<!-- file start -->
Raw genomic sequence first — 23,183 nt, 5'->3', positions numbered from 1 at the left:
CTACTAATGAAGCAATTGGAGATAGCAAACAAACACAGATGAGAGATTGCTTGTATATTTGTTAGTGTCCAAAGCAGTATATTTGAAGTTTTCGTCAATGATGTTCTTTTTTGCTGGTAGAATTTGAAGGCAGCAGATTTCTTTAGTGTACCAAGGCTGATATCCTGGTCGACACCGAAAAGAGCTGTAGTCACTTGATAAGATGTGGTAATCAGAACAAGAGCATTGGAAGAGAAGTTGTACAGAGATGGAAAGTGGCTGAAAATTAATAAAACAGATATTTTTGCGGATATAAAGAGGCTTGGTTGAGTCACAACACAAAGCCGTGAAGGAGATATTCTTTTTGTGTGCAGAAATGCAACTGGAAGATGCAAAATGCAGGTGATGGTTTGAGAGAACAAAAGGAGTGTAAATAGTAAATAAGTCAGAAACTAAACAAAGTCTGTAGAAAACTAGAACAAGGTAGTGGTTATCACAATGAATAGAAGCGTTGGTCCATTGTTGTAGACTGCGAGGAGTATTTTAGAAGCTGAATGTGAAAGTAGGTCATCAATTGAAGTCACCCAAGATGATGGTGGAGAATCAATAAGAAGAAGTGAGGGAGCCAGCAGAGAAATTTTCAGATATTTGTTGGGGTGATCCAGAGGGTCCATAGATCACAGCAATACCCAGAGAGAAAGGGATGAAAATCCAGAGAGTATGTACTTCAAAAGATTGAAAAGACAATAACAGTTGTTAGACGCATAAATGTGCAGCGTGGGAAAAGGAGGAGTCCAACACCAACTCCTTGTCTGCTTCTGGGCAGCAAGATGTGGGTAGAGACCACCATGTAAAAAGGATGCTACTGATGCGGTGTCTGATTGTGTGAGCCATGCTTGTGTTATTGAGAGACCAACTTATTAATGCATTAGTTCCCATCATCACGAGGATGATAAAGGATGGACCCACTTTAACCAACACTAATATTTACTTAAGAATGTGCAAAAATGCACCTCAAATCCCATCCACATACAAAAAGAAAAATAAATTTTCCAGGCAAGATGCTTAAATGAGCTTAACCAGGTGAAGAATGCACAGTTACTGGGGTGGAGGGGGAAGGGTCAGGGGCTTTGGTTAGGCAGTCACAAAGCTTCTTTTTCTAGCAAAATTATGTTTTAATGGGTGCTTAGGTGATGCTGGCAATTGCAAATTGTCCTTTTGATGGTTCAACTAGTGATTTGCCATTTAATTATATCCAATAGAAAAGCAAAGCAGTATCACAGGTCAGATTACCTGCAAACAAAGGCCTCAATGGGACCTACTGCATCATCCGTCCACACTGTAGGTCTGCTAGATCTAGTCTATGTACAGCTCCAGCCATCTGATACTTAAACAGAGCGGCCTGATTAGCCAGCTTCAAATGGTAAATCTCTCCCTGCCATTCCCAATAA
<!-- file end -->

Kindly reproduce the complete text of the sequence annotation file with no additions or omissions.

Raw genomic sequence first — 23,183 nt, 5'->3', positions numbered from 1 at the left:
CTACTAATGAAGCAATTGGAGATAGCAAACAAACACAGATGAGAGATTGCTTGTATATTTGTTAGTGTCCAAAGCAGTATATTTGAAGTTTTCGTCAATGATGTTCTTTTTTGCTGGTAGAATTTGAAGGCAGCAGATTTCTTTAGTGTACCAAGGCTGATATCCTGGTCGACACCGAAAAGAGCTGTAGTCACTTGATAAGATGTGGTAATCAGAACAAGAGCATTGGAAGAGAAGTTGTACAGAGATGGAAAGTGGCTGAAAATTAATAAAACAGATATTTTTGCGGATATAAAGAGGCTTGGTTGAGTCACAACACAAAGCCGTGAAGGAGATATTCTTTTTGTGTGCAGAAATGCAACTGGAAGATGCAAAATGCAGGTGATGGTTTGAGAGAACAAAAGGAGTGTAAATAGTAAATAAGTCAGAAACTAAACAAAGTCTGTAGAAAACTAGAACAAGGTAGTGGTTATCACAATGAATAGAAGCGTTGGTCCATTGTTGTAGACTGCGAGGAGTATTTTAGAAGCTGAATGTGAAAGTAGGTCATCAATTGAAGTCACCCAAGATGATGGTGGAGAATCAATAAGAAGAAGTGAGGGAGCCAGCAGAGAAATTTTCAGATATTTGTTGGGGTGATCCAGAGGGTCCATAGATCACAGCAATACCCAGAGAGAAAGGGATGAAAATCCAGAGAGTATGTACTTCAAAAGATTGAAAAGACAATAACAGTTGTTAGACGCATAAATGTGCAGCGTGGGAAAAGGAGGAGTCCAACACCAACTCCTTGTCTGCTTCTGGGCAGCAAGATGTGGGTAGAGACCACCATGTAAAAAGGATGCTACTGATGCGGTGTCTGATTGTGTGAGCCATGCTTGTGTTATTGAGAGACCAACTTATTAATGCATTAGTTCCCATCATCACGAGGATGATAAAGGATGGACCCACTTTAACCAACACTAATATTTACTTAAGAATGTGCAAAAATGCACCTCAAATCCCATCCACATACAAAAAGAAAAATAAATTTTCCAGGCAAGATGCTTAAATGAGCTTAACCAGGTGAAGAATGCACAGTTACTGGGGTGGAGGGGGAAGGGTCAGGGGCTTTGGTTAGGCAGTCACAAAGCTTCTTTTTCTAGCAAAATTATGTTTTAATGGGTGCTTAGGTGATGCTGGCAATTGCAAATTGTCCTTTTGATGGTTCAACTAGTGATTTGCCATTTAATTATATCCAATAGAAAAGCAAAGCAGTATCACAGGTCAGATTACCTGCAAACAAAGGCCTCAATGGGACCTACTGCATCATCCGTCCACACTGTAGGTCTGCTAGATCTAGTCTATGTACAGCTCCAGCCATCTGATACTTAAACAGAGCGGCCTGATTAGCCAGCTTCAAATGGTAAATCTCTCCCTGCCATTCCCAATAA